I will also address the concern that exists on the part of these producers. Why? First of all, because my own region, and probably several regions in Quebec, have experienced ups and downs related to the declining economy.

Let me explain. In Saguenay-Lac-Saint-Jean, the softwood lumber industry has experienced serious problems. As we know, the Americans are imposing export duties which prevent us from exporting to our full potential to the United States: the countervailing duties. This region, which derives its living from three major sectors, lumber, aluminum and agriculture, has seen two of these industries hit hard: softwood lumber and specifically agriculture. As a result, people are right to worry about the problems to which they are exposed.

Let us look at the importance of agriculture in our region: there are 3,000 indirect jobs that depend on agriculture, meaning about 16,000 indirect jobs in this sector of activity. This is important for Saguenay-Lac-Saint-Jean: it represents some 12% of jobs.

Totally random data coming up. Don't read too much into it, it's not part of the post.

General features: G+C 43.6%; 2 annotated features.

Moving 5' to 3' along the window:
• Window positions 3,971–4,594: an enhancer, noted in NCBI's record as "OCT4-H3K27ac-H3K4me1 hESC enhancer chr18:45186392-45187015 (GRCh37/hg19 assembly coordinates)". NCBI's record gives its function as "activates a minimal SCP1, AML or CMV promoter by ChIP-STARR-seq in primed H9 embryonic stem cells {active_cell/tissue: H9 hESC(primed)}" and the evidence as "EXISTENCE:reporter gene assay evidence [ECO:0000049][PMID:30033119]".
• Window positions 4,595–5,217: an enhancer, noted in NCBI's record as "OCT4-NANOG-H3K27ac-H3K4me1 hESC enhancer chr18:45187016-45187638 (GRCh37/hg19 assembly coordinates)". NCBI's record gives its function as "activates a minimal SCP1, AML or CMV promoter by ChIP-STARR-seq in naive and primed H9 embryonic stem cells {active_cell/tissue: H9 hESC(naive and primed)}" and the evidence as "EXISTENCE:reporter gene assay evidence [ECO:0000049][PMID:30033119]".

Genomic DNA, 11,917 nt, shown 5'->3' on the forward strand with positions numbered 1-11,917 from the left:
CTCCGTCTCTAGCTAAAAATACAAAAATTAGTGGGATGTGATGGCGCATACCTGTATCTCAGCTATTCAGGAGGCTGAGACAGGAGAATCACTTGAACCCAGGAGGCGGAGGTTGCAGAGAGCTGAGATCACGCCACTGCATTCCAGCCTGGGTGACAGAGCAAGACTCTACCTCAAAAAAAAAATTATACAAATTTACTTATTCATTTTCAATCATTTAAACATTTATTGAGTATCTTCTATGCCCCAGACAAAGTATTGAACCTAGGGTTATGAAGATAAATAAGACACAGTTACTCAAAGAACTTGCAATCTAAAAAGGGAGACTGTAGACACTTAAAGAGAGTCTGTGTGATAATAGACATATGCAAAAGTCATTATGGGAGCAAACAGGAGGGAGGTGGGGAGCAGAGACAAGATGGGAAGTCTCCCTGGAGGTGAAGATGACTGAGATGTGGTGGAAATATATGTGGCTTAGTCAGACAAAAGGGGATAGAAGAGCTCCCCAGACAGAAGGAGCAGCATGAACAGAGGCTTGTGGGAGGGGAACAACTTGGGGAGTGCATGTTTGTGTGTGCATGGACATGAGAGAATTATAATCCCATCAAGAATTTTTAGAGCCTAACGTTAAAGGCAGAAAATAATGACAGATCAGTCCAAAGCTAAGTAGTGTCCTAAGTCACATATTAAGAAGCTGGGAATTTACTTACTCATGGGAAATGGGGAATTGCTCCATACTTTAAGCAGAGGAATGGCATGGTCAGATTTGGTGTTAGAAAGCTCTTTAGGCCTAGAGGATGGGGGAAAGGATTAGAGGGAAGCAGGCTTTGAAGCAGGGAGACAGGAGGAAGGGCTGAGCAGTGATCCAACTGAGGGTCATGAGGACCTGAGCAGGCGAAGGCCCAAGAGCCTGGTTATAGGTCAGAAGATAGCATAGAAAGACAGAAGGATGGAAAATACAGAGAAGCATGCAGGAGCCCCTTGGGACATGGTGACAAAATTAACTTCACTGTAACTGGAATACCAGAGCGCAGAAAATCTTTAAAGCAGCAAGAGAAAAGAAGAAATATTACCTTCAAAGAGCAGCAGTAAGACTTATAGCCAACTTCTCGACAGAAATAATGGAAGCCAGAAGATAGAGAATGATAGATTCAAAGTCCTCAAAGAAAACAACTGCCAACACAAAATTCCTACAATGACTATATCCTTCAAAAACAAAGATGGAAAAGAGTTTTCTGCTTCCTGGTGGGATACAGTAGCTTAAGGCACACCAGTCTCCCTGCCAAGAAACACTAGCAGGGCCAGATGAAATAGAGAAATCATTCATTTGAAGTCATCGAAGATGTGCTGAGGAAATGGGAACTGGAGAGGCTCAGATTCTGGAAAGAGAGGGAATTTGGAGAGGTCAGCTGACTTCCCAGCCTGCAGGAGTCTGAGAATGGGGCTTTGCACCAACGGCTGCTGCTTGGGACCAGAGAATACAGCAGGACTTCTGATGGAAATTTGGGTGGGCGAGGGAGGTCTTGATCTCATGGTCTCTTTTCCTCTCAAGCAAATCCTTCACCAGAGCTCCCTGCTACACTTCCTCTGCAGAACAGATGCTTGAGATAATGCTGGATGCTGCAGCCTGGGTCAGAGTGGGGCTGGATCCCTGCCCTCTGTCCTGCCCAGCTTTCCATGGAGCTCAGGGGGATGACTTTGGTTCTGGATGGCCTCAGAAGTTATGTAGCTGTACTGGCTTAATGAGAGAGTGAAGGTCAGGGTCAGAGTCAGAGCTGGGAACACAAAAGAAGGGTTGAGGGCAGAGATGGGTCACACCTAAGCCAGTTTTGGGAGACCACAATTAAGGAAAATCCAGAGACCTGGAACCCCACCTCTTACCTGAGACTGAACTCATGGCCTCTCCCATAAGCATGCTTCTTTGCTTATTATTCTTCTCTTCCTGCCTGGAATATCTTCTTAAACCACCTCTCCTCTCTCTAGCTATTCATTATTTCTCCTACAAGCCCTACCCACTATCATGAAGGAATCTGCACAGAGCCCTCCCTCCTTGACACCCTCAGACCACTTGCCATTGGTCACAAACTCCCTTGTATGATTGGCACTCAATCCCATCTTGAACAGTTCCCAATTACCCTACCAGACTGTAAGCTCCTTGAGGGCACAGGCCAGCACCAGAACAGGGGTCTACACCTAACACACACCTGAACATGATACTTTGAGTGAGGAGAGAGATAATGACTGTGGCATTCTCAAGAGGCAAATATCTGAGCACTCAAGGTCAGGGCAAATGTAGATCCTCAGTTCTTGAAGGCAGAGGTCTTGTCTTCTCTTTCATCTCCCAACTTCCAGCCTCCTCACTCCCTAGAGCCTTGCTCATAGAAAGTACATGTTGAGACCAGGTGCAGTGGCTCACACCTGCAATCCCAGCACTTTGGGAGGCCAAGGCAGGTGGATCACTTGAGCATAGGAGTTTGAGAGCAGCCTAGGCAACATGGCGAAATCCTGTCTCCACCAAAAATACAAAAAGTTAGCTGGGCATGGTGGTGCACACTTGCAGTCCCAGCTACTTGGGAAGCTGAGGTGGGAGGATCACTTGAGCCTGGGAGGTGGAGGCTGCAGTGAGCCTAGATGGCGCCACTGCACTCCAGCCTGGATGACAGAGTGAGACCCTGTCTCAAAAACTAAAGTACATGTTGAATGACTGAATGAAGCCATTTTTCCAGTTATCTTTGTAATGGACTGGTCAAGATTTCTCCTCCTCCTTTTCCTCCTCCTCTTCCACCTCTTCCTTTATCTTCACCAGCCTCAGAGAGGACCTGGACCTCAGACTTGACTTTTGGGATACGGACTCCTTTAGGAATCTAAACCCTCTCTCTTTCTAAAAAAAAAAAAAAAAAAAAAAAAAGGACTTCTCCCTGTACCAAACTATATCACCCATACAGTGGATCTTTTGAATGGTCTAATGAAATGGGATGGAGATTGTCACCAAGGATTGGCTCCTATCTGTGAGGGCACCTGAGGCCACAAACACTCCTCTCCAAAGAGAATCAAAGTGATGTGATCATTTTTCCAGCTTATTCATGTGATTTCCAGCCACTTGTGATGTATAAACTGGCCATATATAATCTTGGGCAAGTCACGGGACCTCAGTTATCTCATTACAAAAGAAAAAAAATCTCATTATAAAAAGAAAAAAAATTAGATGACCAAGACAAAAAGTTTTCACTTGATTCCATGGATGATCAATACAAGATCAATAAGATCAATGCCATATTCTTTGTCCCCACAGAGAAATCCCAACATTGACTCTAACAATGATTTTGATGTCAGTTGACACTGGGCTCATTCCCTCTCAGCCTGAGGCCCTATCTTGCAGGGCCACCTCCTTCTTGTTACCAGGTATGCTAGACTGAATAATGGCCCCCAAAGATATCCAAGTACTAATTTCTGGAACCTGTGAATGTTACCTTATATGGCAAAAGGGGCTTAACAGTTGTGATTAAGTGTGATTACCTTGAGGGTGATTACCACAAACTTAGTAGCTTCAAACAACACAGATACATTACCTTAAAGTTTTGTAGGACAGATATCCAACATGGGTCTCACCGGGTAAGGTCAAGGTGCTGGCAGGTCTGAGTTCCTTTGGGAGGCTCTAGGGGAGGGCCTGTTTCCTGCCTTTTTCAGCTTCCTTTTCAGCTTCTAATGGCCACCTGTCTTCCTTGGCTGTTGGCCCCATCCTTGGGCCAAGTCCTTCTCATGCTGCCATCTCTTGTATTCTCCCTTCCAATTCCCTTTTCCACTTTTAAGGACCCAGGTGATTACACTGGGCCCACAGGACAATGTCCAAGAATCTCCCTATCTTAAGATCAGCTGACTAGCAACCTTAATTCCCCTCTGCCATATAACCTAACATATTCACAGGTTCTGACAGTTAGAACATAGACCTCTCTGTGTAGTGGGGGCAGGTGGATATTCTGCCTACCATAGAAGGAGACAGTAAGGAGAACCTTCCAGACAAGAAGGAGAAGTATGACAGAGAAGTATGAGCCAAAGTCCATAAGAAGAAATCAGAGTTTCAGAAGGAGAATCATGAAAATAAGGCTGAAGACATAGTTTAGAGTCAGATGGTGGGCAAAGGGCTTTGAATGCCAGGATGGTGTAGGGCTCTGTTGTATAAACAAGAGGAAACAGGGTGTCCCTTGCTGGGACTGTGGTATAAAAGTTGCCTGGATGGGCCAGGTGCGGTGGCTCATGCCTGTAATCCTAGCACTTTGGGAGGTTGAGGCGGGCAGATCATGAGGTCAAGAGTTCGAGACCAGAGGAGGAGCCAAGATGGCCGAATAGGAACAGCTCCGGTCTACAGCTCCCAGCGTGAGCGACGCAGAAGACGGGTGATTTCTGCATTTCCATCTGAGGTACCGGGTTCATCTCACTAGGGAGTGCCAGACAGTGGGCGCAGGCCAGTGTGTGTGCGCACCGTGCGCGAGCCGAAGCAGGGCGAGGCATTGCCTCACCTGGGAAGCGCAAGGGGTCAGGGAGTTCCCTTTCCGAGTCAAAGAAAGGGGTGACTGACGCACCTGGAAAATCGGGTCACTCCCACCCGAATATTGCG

It is interesting to see the producers who want to do more and who opt for other market openings, such as the cheese dairies and other agri-food sectors. We see a lot of vitality there. Yet this is not easy. These people need help in developing their farms. It is precisely through strong stands taken here, in this House, that these farmers can be given the confidence to engage in this industry and to pursue their activities with peace of mind.

But at present, that is not the case; they are worried, for all sorts of reasons. There are certain signs that are keeping them worried, and forcing them to take up this fight and intervene.